Article image
Article image
Article image
Article image
Article image
Article image
This article displays in one automatically-generated column. View the full page to see article in its original form.

SPORT AND PASTIME.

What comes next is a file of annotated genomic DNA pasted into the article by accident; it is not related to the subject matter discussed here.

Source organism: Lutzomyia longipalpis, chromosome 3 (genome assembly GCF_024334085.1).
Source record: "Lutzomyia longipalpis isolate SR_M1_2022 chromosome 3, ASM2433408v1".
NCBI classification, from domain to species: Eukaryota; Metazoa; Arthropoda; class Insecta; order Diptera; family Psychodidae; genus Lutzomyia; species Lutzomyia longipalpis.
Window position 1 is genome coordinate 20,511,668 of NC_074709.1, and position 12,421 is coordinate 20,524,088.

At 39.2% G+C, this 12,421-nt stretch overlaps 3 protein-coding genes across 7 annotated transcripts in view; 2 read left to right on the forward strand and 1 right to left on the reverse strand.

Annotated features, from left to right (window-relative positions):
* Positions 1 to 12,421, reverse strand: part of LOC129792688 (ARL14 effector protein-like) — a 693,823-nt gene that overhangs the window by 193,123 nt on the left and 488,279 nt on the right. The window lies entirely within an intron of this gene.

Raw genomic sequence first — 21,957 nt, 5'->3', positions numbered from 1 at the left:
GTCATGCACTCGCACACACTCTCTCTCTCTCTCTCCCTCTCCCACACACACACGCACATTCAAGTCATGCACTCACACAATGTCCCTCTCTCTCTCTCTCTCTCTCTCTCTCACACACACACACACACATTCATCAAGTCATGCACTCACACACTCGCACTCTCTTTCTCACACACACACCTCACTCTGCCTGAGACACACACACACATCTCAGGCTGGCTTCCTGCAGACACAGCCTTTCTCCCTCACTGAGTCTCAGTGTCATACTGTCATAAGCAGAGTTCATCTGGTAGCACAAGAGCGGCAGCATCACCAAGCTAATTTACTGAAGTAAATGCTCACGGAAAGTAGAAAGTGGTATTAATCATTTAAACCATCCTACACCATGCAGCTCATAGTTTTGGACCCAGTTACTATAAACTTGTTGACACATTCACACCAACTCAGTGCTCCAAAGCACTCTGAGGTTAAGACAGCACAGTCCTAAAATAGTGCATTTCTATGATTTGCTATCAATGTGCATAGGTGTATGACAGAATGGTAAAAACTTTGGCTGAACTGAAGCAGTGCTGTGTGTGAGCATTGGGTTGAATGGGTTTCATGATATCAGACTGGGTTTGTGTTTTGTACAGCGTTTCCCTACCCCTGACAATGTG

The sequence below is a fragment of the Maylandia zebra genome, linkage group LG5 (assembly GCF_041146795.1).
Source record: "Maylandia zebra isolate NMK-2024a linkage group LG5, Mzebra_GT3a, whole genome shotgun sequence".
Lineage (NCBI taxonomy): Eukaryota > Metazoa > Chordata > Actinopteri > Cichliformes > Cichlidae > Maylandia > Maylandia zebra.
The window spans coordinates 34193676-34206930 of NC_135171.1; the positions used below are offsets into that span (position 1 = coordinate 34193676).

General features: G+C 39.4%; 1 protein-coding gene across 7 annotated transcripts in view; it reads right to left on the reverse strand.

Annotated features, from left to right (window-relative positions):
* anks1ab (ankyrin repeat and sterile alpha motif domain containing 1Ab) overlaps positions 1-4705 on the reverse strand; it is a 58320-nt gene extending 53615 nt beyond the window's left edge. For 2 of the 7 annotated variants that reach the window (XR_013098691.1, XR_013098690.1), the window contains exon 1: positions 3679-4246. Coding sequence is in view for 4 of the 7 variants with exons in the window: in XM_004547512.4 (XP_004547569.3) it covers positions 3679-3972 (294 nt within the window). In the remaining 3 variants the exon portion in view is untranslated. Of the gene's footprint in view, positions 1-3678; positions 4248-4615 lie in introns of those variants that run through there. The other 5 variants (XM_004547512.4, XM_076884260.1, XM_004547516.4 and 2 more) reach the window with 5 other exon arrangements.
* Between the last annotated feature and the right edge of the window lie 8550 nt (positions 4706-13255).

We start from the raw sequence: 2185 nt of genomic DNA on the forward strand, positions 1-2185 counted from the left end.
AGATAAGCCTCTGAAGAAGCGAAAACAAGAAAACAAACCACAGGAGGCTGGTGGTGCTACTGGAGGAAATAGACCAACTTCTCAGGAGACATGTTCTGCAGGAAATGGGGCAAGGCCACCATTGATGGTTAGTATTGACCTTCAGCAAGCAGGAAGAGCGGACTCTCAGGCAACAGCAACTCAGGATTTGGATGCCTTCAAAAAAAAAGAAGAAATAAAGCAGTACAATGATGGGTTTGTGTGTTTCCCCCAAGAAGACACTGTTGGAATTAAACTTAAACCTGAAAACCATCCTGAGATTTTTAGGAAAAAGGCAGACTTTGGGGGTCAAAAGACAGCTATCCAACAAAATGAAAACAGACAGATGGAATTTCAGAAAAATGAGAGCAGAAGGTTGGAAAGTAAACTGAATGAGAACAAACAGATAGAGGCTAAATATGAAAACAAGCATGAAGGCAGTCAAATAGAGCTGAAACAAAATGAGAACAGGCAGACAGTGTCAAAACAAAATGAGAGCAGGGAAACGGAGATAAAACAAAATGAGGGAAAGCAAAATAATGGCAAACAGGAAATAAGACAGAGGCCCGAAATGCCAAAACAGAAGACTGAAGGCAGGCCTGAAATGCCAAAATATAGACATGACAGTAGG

The Turf. [By Ckackshot."! RACING FIXTURES. 1903. August 11, 13, and 15 — New Zealand Grand National THURSDAY'S RACING AT THE HUTT. It would be foolish to attach too much importance to the form displayed at the Hutt on Thursday, as the state of the ground so materially affected the chances of many of the competitors. Those competitors who got out in front in tflie early stages of the race, especially in the flat races, had a great pull over their opponents, and in- nearly every case either supplied the winner or ran second. Ostiak at last gave his connections a long-overdue win. He perhaps never looked better, and, , getting to the front shortly after the start of the Stewards' Handicap, easily stayed there, being nursed kindly by Jenkins. He started again in the Parliamentary Handicap with 11.6, and although he ran about fourth all the way, failed to come on at the end. St. Olga, who won at the Hutt this time last year, again ran consistently, finishing second in both tbrS Stewards' and Parliamentary Handicaps. St. Paul's sister acts as well as Ostiak in the heavy going. Goldspur got tangled up in the tapes and was last to leave the mark. He then ran up to the leaders, but was done witii at the home turn. Rangitata, Maro, and Livonia, were all doing better at the right end than in the early part of the race. Reclaimer was sent out equal favourite wi*' Ostiak on the strength of a good private gallop, but he was never sighted. .There were only two in the Miramar Hack Handicap after a furlong had bsen traversed — Royal Blue and Position. They left the field, and it looked at the home turn as though Position would gat up to Royal Blue. Both were being ridden hard, and they- were both very tired. Royal Blue, however, showing r.eal grit and determination, was not to 8e denied, and 'ie almost had daylight between hiin&elf and Mr. Prosser's representative on passing the post. The winner was well supported by money wired to the Secretary from Masterton, one investor alone having £44 on 'him. He is a neat three-year-old gelding by Merrie England from One Eye, a mare owned in Blenheim, where she was winning hack races. • Trained and owned by R-. Knox, of Masterton, he was brought doT\n here in the autumn as a good thing for a hack race, but unfortunately lost his rider at the start when well backed by outside money. Thurs- j day's running proved that the trainer's ! judgment was not astray. Knox has sprung several surprises at the Hutt, getting a £30 dividend off La Marquise and a £40 dividend off Waireki. Lady Field, who ran. third, is a fair sort by Trickster from The Field, who has thrown a couple of decent ones. Roseshoot was anchored in the going, and returned home the next morning, as also did Tradewind, his stable companion. Interest in the Wellington Steeplechase was in a measure spoiled by the mishaps to Sultana, Gobo, The Gryphon, Straybird,' and Marine. Of Course, every one was pleased to see the old battler Nor'west win, especially when his victory was so decisive. He jumped really well, the 1 only slight .mistake being when he almost unseated his rider at the second fence through a faulty land. Wright rode a capital race on him, saving his riiount ; right through- the race, and when he I called on linn two furlongs from home i he left Pullack as though he was standing I still. There is much division of opinion | ,as to whether The Gryphon would have ] beaten the winner had he continued on the right course. Both The Gryphon and Nor'-west were going well within themselves, and it is contended that The Gryphon's, great staying powers would have stood him in stead. But watching the race right thrqugh I <am inclined to think that The Gryphon would have finished a good second to Nor'-wesc, and 1 am influenced in my opinion by the manner in which Nor'-w,est fairly bolted in. Pipi ran a good race, but struck several fences very hard. The Pullack fenced splendidly, but tired dreadfully in the last halfmile. Sultana pulled very hard until sha got to the sod wall, and then toppled over, Gobo and Straybird getting tangled up in the prostrate horse also came to grief. Gobo and Sultana were each remounted and negotiated the country, Gobo being ultimately pulled up. lMarine fell at the sod wall the second time round when leading. Shrapnel Shell, although on the email side for big weights in heavy ground, made an exhibition of his rather good field in the Parliamentary Handicap, and landed a good stake for his party. He got 'to the front* just after the start, and stayed- there. St. Olga had no difficulty in gaining second place, Sanfoin crying ago in the last bit. Menura, Tupara, and Ostiak all finished close up. Kiatere and Counterbine appeared to be having the best of matters in the Hack and Hunters' Steeplechase fhiee-quarters of a mile from home, but they died away in the next three furlongs, and Kalooand King Lear then came to the front. Kaloo showing most pace easily shook his partner off in the straight. They were the absolute outsiders of the party. Testator fell at the sod wall when going well, but Fishery poppled over at the second fence. Haydn was a-- strong favourite for the Winter Hurdles, and although defeated his supporters had a good run for their money, the Sou-wester gelding straining every nerve to win them their dividend. He was under pressure practically all the way, and was the only competitor to go out in an attempt to catch Slow Tom. The latter, aided by his lightweight, sailed Slong in front, and made an exhibition of everything, winning a good stake for his connections. Mourner, Rags, and Tradewind performed creditably, but the ground stopped Waiwera. There were only two that had any chance at all in the Te Aro Hack, Silver Star and Repulse getting right clear of everything,, and Repulse passed Silver Star when lie wanted to in the run home. Black Squall, Notos, Parkshot, Recoil, and Lady Field .were doing fairly well at the end. ' Westerly must have improved wonderfully in his jumping since he left these shores, as " Terlinga " in the Australasian describes him as a lovely jumper. Unfortunately, the writer &ays, Westerly got into the last hurdle but one, and cut himself badly. The London Sportsman published its winning stallions'- list for the fii&t time on Ist June. Sainfoin was easily fiisl, with £11,250, all won by Rock Sand. St. Frusquin was second with £8954, won by six hoise«, and then came Ayrshire £6924. Juggler £4785. Gallinule £3411, Royal Hampton £2675, and Carbine £261 i Geo. Redfearn, who rode Mulvolio ■when he Mon the Melbourne Cup in 1891, has been engaged by the Sultan of Johoie to act as his private tiainer. American jockeys have yon the EngWu Derby three years in .mcvws-ion. i<. Reiff was the firat rider from the Slates _to score, when ha had the. mount on Volodyovbki in 1901, J. H. Martin copied hie example on Ard Patrick last year,